© Anna Bu Kliewer

A pressure cooker is less a cooking tool than an instrument of time travel, a kitchen Tardis that seems to mock the laws of physics. It collapses hours into minutes, minutes into seconds.

Journeys that should take eternities are completed in a trice; contorted chunks of meat unravel voluptuously at fast-forward speed; unforgiving pulses subside while you have a glass of wine; raw bones yield up their virtues with absurd alacrity.

With a pressure cooker, the magical power of time in cookery, highlighted by Jenny Linford in her book The Missing Ingredient, is harnessed and cowed into submission.

I’m a relatively recent convert. For years, a pressure cooker sounded to me like a fiddly, antiquated contraption. Then, one day, the wine writer Francis Percival and his wife Bronwen, chief cheese buyer for Neal’s Yard Dairy, invited me to lunch.

Francis produced a beef cheek stew of lip-smacking beauty — the meat ravishingly tender, the wine-dark gravy creamy with collagen. He said he’d cooked it in half an hour! It seemed unbelievable.

After grilling Francis for the details, I ordered the pressure cooker he’d used and recommended: a six-litre Kuhn Rikon Duromatic Inox with a handle on either side. I’m not exaggerating when I say it changed my cooking life.

At first I was nervous, dimly recollecting stories of kitchen disasters involving pressure cooker explosions. But I bought Catherine Phipps’s reassuring The Pressure Cooker Cookbook, followed a few of her recipes to learn the ropes and soon found I was using my pressure cooker intuitively for both Chinese and other cooking.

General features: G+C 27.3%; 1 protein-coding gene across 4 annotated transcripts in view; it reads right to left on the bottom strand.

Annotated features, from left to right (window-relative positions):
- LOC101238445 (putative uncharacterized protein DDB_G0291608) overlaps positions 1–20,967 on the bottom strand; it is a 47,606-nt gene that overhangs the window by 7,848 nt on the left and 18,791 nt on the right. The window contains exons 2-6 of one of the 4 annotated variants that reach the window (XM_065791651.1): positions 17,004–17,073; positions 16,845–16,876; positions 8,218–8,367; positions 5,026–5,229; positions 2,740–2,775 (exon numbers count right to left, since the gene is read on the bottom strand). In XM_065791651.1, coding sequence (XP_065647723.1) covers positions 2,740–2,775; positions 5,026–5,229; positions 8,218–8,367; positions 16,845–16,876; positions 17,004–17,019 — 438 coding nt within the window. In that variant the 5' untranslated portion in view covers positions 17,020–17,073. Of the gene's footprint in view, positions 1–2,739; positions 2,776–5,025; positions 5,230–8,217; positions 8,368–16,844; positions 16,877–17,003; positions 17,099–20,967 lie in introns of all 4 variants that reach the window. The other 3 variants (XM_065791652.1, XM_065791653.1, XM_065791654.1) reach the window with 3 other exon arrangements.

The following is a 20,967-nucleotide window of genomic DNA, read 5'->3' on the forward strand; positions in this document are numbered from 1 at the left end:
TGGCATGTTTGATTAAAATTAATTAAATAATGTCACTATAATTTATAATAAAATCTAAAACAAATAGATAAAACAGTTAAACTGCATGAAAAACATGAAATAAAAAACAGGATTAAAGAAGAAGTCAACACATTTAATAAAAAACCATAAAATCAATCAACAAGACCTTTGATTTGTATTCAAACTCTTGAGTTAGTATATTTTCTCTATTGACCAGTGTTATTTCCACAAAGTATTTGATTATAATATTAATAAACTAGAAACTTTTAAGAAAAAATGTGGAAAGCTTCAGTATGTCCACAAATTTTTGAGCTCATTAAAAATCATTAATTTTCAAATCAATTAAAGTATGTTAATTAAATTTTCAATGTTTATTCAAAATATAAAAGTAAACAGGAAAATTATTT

There’s no need any more to soak beans overnight for a soup or stew. From-scratch hummus is a same-day affair. The toughest (and most delicious) cuts of meat are ready to eat in 30 minutes. I can make a perfect chicken stock in half an hour.

My pressure cooker has also transformed my ability to cook the steamed dishes traditionally served at Chinese feasts: instead of having to watch over them for two hours or more, topping up regularly with the kettle to make sure the wok doesn’t boil dry, I simply whack them in my pressure cooker and steam them for half an hour.

Microwaves concertina time in their own way, their jiggling of molecules heating a dish more rapidly than a hob or oven, but they do not improve flavour or texture. With a pressure cooker, the food is even better.

Stocks and stews keep themselves to themselves, hugger-mugger, losing virtually nothing to evaporation: when you unlock the lid, a miraculous cloud of aromas greets you. Is it fast food or slow food? Who cares? The pressure cooker collapses that distinction too.

I’m not a fan of kitchen gadgets — I didn’t even have a dishwasher until a few years ago — but my pressure cooker, made in Switzerland, feels like a classic piece of kit and a kitchen essential.

It’s sturdy as an ox, sleek as a racing car and admirably simple. Without the clutter of electronic controls, there are fewer parts to break or malfunction. The silicon gusset and even, in extremis, the handles, are replaceable. Safety valves make an explosion vanishingly unlikely.

Already, it feels like an old friend, a companion for my trusty wok and cleaver. I’ll probably use it till the day I die.

Fuchsia Dunlop’s latest book “The Food of Sichuan” is published by Bloomsbury

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